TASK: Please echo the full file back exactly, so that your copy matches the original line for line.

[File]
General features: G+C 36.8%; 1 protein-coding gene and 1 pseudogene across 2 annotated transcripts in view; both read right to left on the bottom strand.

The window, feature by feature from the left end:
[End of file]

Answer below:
General features: G+C 36.8%; 1 protein-coding gene and 1 pseudogene across 2 annotated transcripts in view; both read right to left on the bottom strand.

The window, feature by feature from the left end: